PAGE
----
5. Light activated channel-rhodopsin stimulation. Recently, the Gottschalk lab has generated transgenic worms expressing algae-derived channel rhodopsins that depolarize the membrane upon light-stimulation in subsets of neurons, depending on the promoter used to drive expression 4. In the case of the C. elegans NMJ, integrated lines expressing channel rhodopsin in either the cholinergic motor neurons or GABAergic motor neurons are now available. Since channel rhodopsin only responds to light when all-trans retinal is associated with the opsin moiety, worms used for this application must be grown on bacteria laced with retinal. A green light pulse can then be used to repeatedly activate the channel rhodopsin causing evoked release of either ACh or GABA, depending on which transgenic worms are used. These transgenic worms can be crossed into mutant strains. The advantage of this technique over the previous electrical stimulation include; 1) Light-activation does not cause neuronal damage, allowing many repeat stimulations to be performed and 2) Evoked release from either GABAergic or cholinergic motor neurons can be independently studied.
    6. Hyperosmotic-induced release. To measure the size of the readily-releasable vesicle pool (reflecting the summed pool of primed vesicles from all NMJ’s onto the recorded muscle), a pressure-pipette containing hyperosmotic extracellular solution (adjusted to ~850 mOsm by adding additional sucrose) is used. Pressure-pulse applications of 1-3 seconds produce a barrage of asynchronous post-synaptic events using the standard solutions described above.

    Figure 1: Schematic overview of the C. elegans dissection and neuromuscular recording configuration

    A sylgard coated coverslip made by smearing a drop of Sylgard across the glass and curing overnight is placed in the circular cavity of the prefabricated recording chamber and covered with recording solution.  A worm placed in the center is glued to the Sylgard surface starting from the head or tail, applying glue to the dorsal side of the worm, using a glue pipette,.  Once gluing is complete, an incision adjacent to the vulva, at the interface between the cuticle and glue is made with a glass needle and extended toward the head (see red perforated line).  Following extraction of viscera and eggs from the body cavity,  the cut edge of the incision is spot-welded with glue to the Sylgard exposing the ventral nerve (green) and body wall muscles (red).  The ventral-medial muscle anterior to the vulva is patch-clamped and the stimulating electrode is placed upstream on the nerve cord.

    Representative results

    Represenative Figure

    Whole-cell, voltage-clamped body wall muscle recordings are shown for each of the three stimulation protocols described above (electrically evoked, light-evoked and hyperosmotic responses).  In all cases the ventral-medial body wall muscle is clamped at -60 mV.  A. Wild-type muscle cells typically exhibit high rates of endogenous inward miniature synaptic currents in our standard recording solutions. B. A 2ms depolarization of the anterior ventral nerve cord causes synchronous release from several synapses resulting in a large evoked response of around 2-2.5 nA in wild-type worms.  Representative traces to the right of the wild-type traces in A and B show synaptic release in a severely uncoordinated mutant (unc-18).  Panel C shows a light-evoked response from the neuromuscular junction of a wild-type worm expressing channel rhodopsin in cholinergic neurons.  A 2ms light pulse typically produces a response of 1.5-1.8 nA.  D. Pressure-ejection of 850 mOsm hyperosmotic saline onto the muscle for 1s, produces an asynchronous barrage of miniature synaptic currents representing the readily-releasable pool of vesicles.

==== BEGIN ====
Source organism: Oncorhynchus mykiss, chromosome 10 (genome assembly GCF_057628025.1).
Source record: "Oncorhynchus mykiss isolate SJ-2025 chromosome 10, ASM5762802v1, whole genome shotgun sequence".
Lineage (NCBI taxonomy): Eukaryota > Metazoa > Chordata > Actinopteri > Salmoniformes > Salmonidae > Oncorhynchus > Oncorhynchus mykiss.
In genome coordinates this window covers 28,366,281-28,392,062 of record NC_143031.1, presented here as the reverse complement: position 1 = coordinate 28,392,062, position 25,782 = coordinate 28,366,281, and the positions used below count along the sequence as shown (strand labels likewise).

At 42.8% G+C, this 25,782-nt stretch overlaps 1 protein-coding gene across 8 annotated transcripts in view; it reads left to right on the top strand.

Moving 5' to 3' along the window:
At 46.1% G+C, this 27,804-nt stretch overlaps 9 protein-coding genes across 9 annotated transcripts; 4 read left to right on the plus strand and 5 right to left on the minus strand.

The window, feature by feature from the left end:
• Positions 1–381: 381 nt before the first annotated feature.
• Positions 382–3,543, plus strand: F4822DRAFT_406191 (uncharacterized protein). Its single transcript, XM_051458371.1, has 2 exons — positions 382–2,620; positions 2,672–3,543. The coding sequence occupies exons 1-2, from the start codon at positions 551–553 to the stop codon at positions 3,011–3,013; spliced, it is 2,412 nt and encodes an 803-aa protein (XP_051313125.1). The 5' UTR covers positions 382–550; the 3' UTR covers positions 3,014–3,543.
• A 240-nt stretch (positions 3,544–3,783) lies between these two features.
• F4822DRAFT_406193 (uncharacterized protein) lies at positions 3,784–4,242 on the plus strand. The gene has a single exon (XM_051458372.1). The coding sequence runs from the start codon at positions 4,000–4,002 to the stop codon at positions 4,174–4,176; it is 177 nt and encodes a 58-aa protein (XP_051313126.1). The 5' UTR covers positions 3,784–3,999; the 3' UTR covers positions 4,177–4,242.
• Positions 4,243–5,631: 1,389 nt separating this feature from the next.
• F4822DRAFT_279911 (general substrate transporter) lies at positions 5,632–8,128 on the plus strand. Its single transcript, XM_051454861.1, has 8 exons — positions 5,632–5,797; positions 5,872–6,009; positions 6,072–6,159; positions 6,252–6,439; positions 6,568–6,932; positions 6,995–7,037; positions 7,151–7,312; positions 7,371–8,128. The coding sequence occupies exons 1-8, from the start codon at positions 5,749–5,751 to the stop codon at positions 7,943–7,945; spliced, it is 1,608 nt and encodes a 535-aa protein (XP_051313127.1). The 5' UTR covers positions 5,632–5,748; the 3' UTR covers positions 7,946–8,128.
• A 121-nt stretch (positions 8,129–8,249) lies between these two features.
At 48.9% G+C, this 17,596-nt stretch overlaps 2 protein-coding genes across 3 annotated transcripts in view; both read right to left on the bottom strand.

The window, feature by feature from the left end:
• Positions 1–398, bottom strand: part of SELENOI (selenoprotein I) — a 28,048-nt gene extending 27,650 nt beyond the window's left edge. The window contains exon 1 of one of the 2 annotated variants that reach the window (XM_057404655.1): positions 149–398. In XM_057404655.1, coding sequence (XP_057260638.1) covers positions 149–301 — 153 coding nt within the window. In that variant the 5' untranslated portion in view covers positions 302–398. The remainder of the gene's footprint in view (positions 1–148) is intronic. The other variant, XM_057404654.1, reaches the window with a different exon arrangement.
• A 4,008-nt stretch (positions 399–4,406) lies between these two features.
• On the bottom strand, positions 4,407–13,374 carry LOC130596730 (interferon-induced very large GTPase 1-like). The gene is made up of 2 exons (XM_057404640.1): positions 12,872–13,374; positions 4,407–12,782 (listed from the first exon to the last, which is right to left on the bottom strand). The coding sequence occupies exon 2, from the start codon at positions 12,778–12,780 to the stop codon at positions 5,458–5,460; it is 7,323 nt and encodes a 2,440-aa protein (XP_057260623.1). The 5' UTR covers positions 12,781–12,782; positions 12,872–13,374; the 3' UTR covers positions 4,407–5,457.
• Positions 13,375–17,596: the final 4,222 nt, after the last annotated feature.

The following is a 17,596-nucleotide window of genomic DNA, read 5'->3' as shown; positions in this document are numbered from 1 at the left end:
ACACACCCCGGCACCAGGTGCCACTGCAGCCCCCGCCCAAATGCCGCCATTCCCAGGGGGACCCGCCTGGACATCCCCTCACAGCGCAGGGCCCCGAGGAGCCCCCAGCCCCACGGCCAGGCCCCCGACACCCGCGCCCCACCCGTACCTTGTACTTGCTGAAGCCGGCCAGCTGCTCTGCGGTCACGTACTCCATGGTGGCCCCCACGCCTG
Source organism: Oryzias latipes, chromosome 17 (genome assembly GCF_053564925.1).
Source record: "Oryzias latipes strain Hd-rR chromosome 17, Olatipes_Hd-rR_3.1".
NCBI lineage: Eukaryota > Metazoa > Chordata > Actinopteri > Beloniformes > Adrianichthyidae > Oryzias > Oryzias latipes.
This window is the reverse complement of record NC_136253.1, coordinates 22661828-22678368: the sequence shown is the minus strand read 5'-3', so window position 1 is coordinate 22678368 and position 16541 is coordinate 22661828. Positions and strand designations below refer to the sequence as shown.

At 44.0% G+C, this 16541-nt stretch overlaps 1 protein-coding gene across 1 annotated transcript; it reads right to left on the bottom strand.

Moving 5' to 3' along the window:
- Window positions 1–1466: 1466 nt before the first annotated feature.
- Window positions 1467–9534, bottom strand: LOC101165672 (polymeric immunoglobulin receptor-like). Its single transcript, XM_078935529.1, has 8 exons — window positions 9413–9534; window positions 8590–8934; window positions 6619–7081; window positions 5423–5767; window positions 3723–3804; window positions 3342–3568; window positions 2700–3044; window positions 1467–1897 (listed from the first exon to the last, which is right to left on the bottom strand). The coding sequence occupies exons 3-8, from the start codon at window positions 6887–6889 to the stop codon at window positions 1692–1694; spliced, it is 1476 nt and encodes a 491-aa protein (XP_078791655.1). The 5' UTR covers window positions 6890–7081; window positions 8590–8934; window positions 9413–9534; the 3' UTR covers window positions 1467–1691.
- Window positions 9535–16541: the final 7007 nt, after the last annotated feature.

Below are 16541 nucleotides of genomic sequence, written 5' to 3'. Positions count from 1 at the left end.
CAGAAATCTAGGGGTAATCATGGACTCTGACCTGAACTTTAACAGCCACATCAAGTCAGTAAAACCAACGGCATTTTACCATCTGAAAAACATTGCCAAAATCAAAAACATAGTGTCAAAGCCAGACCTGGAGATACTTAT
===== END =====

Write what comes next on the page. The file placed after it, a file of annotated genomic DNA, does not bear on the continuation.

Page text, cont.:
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    Discussion

    The genetic model organism C, elegans is ideally suited for the study of synaptic transmission, through the functional analysis of mutations in genes encoding synaptic proteins. Here we have described a dissection technique that renders the C. elegans NMJs accessible for electrophysiological analysis. The accompanying video depicts the critical steps in the C. elegans dissection and the typical recording configuration used to measure synaptic activity. The three steps that pose the greatest challenges in learning this technique are; 1) the worm gluing step, 2) performing a successful incision, and 3) patching on to the body wall muscles. Once these have been mastered, this preparation is amenable to the recording of the post-synaptic muscle in either the voltage-clamp or current-clamp modes. Responses to evoked stimuli can be readily measured using this dissected preparation in a variety of mutant backgrounds. Given the already minute size of the wild-type adult worm (1 mm in length), synaptic mutants that do not reach adulthood or remain scrawny may not be amenable to this dissection approach. The motor neurons of the ventral nerve cord are also very small (cell soma’s 2-5 μm) and pose additional challenges for electrophysiologists, although several labs have successfully recorded from C. elegans neurons in variations of the dissected preparation described here 5 6.

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    Disclosures

    Acknowledgements

    This article was funded by NIH grants to JER. I would like to thank Dr. Alex Gottschalk for providing the transgenic worms expressing channel rhodopsin in cholinergic motor neurons used in one of the recording demonstrations.

    References

    1. S. Brenner, Genetics 77 (1), 71 (1974).
    2. J. E. Richmond, W. S. Davis, and E. M. Jorgensen, Nat Neurosci 2 (11), 959 (1999).
    3. J. E. Richmond, WormBook, 1 (2006).
    4. J. F. Liewald, M. Brauner, G. J. Stephens et al., Nature methods 5 (10), 895 (2008).
    5. S. R. Lockery and M. B. Goodman, Methods in enzymology 293, 201 (1998).
    6. P. J. Brockie, J. E. Mellem, T. Hills et al., Neuron 31 (4), 617 (2001).
    7. J. E. Richmond and E. M. Jorgensen, Nat Neurosci 2 (9), 791 (1999).